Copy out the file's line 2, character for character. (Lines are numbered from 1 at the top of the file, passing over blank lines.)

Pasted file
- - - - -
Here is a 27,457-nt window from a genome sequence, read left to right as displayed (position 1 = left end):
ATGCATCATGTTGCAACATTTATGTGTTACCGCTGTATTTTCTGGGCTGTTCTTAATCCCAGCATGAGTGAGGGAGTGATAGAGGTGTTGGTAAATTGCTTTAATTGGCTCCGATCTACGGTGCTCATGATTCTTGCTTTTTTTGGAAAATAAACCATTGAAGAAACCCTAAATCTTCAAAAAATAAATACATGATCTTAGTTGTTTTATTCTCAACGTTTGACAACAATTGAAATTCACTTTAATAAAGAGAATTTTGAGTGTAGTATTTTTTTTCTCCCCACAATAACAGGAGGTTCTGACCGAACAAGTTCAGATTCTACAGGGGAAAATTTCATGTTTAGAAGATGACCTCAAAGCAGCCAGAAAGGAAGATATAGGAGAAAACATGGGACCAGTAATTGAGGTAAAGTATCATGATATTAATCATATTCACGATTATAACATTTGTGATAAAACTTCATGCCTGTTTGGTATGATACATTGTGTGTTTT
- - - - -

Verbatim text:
ATGCATCATGTTGCAACATTTATGTGTTACCGCTGTATTTTCTGGGCTGTTCTTAATCCCAGCATGAGTGAGGGAGTGATAGAGGTGTTGGTAAATTGCTTTAATTGGCTCCGATCTACGGTGCTCATGATTCTTGCTTTTTTTGGAAAATAAACCATTGAAGAAACCCTAAATCTTCAAAAAATAAATACATGATCTTAGTTGTTTTATTCTCAACGTTTGACAACAATTGAAATTCACTTTAATAAAGAGAATTTTGAGTGTAGTATTTTTTTTCTCCCCACAATAACAGGAGGTTCTGACCGAACAAGTTCAGATTCTACAGGGGAAAATTTCATGTTTAGAAGATGACCTCAAAGCAGCCAGAAAGGAAGATATAGGAGAAAACATGGGACCAGTAATTGAGGTAAAGTATCATGATATTAATCATATTCACGATTATAACATTTGTGATAAAACTTCATGCCTGTTTGGTATGATACATTGTGTGTTTT